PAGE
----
The idea was to see how many helium-filled balloons it would take to get a car to fly.
The university’s engineering students found a clunker at a salvage yard and bought it for fifty bucks and then arranged to have it towed to campus. Once there, they removed the engine, the transmission, and the seats. The goal was to make the vehicle as light as possible before attaching the balloons.
One of the students suggesting having a campus-wide “guess how many balloons” contest. They decided to charge fifty cents a guess and the person coming closest to the actual number of balloons would win the proceeds from the contest. Engineering students, though, couldn’t participate.
After selling more than 1,000 chances, the engineering students announced the big day. A huge crowd showed up on the field at the east end of campus.
One helium-filled ballon at a time, the students started attaching them to the vehicle. Ten. Twenty. Fifty. Still no lift. One hundred and nothing. Some of those attending got bored after a few hours and the size of the crowd dwindled.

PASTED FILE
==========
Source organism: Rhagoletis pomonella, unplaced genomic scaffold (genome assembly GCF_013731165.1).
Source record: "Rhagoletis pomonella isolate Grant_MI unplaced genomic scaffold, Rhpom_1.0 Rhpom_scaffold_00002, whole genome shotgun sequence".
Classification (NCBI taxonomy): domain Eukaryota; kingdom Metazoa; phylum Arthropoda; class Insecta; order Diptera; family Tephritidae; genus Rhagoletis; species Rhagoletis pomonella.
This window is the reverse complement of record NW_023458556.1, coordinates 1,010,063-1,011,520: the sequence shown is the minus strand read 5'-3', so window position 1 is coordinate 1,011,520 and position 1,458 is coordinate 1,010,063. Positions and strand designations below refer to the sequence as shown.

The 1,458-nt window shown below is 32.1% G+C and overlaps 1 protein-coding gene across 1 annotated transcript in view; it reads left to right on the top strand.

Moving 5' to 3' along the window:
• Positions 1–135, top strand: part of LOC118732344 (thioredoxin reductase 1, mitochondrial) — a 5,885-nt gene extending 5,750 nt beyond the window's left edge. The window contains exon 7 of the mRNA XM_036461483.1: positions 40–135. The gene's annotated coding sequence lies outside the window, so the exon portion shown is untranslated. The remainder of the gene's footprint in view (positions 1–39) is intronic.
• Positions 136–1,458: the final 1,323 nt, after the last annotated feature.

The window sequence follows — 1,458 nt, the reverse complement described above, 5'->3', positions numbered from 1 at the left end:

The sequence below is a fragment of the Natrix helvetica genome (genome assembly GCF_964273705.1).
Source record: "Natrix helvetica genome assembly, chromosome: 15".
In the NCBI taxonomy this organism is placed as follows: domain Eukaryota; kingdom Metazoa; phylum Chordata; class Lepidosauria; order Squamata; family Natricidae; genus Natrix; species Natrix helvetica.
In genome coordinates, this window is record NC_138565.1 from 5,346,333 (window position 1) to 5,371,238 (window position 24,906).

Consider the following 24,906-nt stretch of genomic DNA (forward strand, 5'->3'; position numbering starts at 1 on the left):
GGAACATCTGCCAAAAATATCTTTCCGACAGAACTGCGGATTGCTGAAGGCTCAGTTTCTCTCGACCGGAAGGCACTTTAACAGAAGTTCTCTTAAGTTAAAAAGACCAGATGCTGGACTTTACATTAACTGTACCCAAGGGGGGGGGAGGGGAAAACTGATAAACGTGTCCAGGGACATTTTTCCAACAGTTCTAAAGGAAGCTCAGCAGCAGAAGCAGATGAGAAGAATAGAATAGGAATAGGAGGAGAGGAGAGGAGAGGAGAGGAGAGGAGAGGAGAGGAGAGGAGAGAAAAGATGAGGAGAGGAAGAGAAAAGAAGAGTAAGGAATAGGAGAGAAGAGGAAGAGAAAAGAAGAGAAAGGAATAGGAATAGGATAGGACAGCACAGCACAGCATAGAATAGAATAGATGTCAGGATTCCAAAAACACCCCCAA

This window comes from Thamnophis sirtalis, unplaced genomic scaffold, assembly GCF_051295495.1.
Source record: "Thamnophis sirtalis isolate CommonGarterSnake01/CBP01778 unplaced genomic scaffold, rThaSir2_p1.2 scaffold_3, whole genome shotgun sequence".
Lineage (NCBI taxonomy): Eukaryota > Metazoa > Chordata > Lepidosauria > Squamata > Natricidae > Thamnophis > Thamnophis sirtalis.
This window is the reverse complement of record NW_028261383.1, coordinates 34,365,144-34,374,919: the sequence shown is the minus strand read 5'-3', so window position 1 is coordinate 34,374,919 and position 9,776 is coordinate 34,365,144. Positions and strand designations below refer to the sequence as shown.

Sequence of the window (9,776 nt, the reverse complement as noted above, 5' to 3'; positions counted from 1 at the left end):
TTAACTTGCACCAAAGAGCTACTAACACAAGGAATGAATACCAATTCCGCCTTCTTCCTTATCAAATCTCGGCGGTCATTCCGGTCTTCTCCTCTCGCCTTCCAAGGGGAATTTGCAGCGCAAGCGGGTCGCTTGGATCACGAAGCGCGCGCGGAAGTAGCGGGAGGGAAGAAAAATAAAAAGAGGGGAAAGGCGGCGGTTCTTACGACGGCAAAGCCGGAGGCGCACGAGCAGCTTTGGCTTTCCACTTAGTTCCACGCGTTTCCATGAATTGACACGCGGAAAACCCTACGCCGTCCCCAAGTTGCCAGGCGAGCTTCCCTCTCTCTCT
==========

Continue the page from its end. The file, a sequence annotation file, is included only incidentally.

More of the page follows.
Finally, after about four hours of painstakingly attaching the balloons to the hollowed-out car, liftoff was achieved. What remained of the crowd started cheering as the car lifted higher and higher off the ground and then, catching a stiff breeze coming from the west, started floating toward the small town just east of the campus.
To the surprise and delight of all those who were witness to the event, the car continued to float over the landscape, passing over the town until it reached the shore, where it continued on its airborne journey and headed out over the ocean, never to be seen again.
As to the number of balloons it took to achieve liftoff, well, let’s just say it was a lot.
Written for this week’s Mindlovemisery’s Menagerie Photo Challenge prompt. Photo credit: Vincent Bourilhon.